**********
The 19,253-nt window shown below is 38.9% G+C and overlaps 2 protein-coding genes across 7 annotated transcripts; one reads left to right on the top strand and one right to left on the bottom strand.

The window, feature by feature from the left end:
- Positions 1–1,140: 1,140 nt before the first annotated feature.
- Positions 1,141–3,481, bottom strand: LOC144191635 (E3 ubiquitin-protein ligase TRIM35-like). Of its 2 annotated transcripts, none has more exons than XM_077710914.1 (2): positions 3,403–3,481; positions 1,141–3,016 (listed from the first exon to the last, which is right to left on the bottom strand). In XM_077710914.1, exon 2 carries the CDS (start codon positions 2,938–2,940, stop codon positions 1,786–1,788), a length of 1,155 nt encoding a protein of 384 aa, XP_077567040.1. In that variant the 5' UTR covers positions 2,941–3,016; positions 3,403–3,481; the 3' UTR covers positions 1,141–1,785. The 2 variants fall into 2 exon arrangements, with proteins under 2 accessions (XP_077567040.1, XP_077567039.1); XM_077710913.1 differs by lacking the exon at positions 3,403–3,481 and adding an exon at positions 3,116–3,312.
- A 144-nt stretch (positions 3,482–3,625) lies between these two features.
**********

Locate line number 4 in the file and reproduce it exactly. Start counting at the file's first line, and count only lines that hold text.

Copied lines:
- Positions 1,141–3,481, bottom strand: LOC144191635 (E3 ubiquitin-protein ligase TRIM35-like). Of its 2 annotated transcripts, none has more exons than XM_077710914.1 (2): positions 3,403–3,481; positions 1,141–3,016 (listed from the first exon to the last, which is right to left on the bottom strand). In XM_077710914.1, exon 2 carries the CDS (start codon positions 2,938–2,940, stop codon positions 1,786–1,788), a length of 1,155 nt encoding a protein of 384 aa, XP_077567040.1. In that variant the 5' UTR covers positions 2,941–3,016; positions 3,403–3,481; the 3' UTR covers positions 1,141–1,785. The 2 variants fall into 2 exon arrangements, with proteins under 2 accessions (XP_077567040.1, XP_077567039.1); XM_077710913.1 differs by lacking the exon at positions 3,403–3,481 and adding an exon at positions 3,116–3,312.